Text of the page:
Afraid of guns? Try this instead

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A startup called Salt Supply says its pepper ball gun is tough enough to repel intruders but safe enough to store in the nightstand.

A startup is making a new kind of gun for home defense: one that incapacitates, rather than kills, the intruder.

Salt Supply Co. has designed a paintball-style gun that shoots pellets filled with pepper spray that rupture on impact. The Salt gun is designed to be a safe alternative to traditional firearms so that nobody gets killed, including children who might discover the gun and think it's a toy, or a family member that's mistaken for a burglar.

"We keep it in our nightstand because it's not deadly, you don't have to lock it up," said CEO Adam Kennedy. "You should feel comfortable having this by your bed, because your kid can't kill himself with this."

Kennedy said that he co-founded the startup with his Chicago neighbor Andy McIntosh. Both men travel a lot for work and they don't want to leave their wives alone and defenseless in a neighborhood where shootings are frequent. But their wives didn't want guns in the house. So they came up with Salt.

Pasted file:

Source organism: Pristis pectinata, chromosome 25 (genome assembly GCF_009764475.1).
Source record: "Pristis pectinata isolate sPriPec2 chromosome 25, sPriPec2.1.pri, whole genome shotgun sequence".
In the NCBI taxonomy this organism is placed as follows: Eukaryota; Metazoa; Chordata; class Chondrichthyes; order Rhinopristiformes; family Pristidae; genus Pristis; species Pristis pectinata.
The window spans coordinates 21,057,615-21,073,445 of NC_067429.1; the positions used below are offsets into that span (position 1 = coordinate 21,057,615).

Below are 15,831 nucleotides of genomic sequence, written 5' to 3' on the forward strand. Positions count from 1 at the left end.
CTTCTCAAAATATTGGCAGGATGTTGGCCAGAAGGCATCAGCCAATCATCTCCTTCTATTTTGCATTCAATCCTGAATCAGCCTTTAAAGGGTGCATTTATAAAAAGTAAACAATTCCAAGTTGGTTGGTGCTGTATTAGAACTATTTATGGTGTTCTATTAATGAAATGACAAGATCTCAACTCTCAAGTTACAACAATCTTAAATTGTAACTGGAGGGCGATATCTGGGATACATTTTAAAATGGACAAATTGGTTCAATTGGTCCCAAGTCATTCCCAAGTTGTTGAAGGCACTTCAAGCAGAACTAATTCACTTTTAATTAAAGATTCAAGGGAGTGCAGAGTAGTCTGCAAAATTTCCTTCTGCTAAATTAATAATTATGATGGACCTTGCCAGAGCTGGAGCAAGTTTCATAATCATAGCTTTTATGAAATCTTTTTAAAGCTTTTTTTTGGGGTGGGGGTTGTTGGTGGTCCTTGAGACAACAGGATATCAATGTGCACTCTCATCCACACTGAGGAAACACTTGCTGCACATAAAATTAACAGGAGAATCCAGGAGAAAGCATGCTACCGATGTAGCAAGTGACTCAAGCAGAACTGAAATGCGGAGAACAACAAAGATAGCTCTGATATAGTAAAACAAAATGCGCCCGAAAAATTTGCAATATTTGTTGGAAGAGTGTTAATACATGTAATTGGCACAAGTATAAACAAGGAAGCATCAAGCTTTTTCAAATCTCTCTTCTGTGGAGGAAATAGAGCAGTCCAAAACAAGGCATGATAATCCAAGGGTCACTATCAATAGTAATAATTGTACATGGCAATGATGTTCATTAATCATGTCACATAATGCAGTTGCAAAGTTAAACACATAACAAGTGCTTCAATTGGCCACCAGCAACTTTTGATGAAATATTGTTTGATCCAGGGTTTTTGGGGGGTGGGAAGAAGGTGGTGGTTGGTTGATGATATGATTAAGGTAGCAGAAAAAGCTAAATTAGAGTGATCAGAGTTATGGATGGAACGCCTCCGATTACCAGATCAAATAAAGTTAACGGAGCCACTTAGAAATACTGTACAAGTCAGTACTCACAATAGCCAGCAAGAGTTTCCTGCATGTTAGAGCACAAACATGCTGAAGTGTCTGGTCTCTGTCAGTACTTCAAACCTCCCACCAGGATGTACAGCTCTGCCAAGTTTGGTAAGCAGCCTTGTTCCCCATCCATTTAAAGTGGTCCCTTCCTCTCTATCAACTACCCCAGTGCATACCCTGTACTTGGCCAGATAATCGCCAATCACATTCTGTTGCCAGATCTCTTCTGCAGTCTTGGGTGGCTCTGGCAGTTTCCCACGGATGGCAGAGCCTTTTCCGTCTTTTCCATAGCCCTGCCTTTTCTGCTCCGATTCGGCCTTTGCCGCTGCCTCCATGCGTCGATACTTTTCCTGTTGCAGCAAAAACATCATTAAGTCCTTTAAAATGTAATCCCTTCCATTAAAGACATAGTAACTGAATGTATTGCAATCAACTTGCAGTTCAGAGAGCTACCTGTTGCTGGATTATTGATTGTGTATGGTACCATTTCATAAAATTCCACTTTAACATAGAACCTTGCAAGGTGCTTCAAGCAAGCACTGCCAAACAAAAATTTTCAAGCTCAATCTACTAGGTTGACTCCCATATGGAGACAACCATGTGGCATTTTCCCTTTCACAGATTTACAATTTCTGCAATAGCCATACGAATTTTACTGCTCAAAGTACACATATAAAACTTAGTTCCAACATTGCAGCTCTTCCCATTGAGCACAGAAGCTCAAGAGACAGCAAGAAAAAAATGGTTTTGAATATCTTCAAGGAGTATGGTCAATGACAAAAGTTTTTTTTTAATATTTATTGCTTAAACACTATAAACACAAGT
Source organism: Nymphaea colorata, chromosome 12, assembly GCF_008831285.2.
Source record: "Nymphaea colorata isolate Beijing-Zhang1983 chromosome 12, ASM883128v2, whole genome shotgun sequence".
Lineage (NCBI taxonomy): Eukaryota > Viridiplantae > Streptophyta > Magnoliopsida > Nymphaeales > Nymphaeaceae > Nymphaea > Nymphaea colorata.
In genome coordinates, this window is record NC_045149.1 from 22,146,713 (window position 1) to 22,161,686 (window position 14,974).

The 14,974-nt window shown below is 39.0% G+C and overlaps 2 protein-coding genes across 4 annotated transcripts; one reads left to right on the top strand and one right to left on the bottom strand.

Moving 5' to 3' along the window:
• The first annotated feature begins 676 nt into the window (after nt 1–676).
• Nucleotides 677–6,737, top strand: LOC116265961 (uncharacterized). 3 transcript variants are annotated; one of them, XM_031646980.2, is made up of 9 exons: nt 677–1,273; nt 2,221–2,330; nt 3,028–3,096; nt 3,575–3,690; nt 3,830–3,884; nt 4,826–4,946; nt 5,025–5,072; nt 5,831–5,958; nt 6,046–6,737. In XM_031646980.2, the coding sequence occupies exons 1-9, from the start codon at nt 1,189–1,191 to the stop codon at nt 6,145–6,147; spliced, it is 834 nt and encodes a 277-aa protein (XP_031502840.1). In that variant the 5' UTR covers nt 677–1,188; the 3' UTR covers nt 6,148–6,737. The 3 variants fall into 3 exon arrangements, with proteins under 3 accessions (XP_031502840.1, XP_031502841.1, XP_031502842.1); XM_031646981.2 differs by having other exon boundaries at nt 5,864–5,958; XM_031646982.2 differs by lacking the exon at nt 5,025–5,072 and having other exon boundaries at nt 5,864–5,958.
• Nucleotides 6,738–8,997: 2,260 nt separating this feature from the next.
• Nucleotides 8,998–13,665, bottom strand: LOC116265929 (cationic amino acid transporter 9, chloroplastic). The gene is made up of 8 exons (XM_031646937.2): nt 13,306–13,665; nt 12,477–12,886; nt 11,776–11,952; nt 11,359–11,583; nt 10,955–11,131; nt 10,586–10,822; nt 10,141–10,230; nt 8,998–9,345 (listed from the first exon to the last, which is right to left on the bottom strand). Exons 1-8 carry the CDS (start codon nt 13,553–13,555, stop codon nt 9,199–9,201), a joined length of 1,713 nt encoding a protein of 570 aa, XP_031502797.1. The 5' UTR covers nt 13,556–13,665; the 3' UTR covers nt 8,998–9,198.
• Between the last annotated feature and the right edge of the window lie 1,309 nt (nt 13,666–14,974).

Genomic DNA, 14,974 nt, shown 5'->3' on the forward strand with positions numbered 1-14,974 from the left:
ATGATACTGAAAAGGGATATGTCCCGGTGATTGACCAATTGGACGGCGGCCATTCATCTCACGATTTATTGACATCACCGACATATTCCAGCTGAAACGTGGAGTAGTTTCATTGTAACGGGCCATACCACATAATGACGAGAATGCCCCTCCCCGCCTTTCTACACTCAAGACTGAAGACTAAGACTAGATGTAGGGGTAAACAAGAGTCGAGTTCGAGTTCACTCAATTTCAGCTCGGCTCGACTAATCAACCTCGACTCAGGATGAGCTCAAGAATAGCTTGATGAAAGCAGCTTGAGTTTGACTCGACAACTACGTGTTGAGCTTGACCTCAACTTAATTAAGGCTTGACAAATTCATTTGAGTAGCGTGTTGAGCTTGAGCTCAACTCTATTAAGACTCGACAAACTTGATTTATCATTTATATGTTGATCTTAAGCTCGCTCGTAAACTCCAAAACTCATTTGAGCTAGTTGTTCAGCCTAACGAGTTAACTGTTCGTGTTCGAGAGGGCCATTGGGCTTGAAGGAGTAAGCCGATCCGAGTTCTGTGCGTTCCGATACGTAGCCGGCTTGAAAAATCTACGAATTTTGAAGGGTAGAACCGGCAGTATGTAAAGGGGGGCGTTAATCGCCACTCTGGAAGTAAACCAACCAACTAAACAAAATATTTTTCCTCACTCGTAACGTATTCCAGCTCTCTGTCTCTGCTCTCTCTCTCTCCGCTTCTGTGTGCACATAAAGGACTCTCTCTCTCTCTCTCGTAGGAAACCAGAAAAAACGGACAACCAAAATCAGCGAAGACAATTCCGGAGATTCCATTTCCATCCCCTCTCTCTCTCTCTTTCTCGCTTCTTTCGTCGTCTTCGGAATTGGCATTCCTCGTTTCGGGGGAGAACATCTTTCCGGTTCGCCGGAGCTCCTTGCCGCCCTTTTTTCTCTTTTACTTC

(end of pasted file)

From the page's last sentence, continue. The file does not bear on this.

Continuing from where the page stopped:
The $300 handgun is powered by CO2 cartridges and holds seven .70-caliber slugs. They contain ghost pepper extract encased in a ball that breaks on impact like an egg. He said it causes the lungs to constrict, as they would during an asthma attack.

He said the shooter does not have to hit the intruder directly, since every shot releases a five-foot spray of pepper extract.

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The Salt gun comes with 10 pepper rounds, 10 practice rounds and two CO2 cartridges, all for $300.

Kennedy said they recruited chemists who used to work for PepperBall, a company that makes a similar product but only supplies it to the military, law enforcement, prisons and private contractors. PepperBall did not return a message from CNNMoney.

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Kennedy said the Salt is not considered a gun by the Bureau of Alcohol, Tobacco, Firearms and Explosives. The ATF defines a gun as a device designed "to expel a projectile by the action of an explosive."

Salt doesn't use an "incendiary firing mechanism," said Kennedy. "Instead, the platform of our gun is based on the same technology that powers a paintball gun."

For that reason, buyers don't need to have a background check before they get one.

The startup launched an Indiegogo crowdfunding campaign on Wednesday to raise $75,000 to buy the insurance necessary to bring the gun to market.

Kennedy said they already have a factory in Indiana capable of cranking out thousands of the Salts per month.

And in a move that's unusual for the gun industry, or for any product that bears a resemblance to guns, the ad on Indiegogo features a same-sex couple.

"I really wanted to make this for everyone, not just people who look like they should own a gun," said Kennedy, whose friends appear in the ad.

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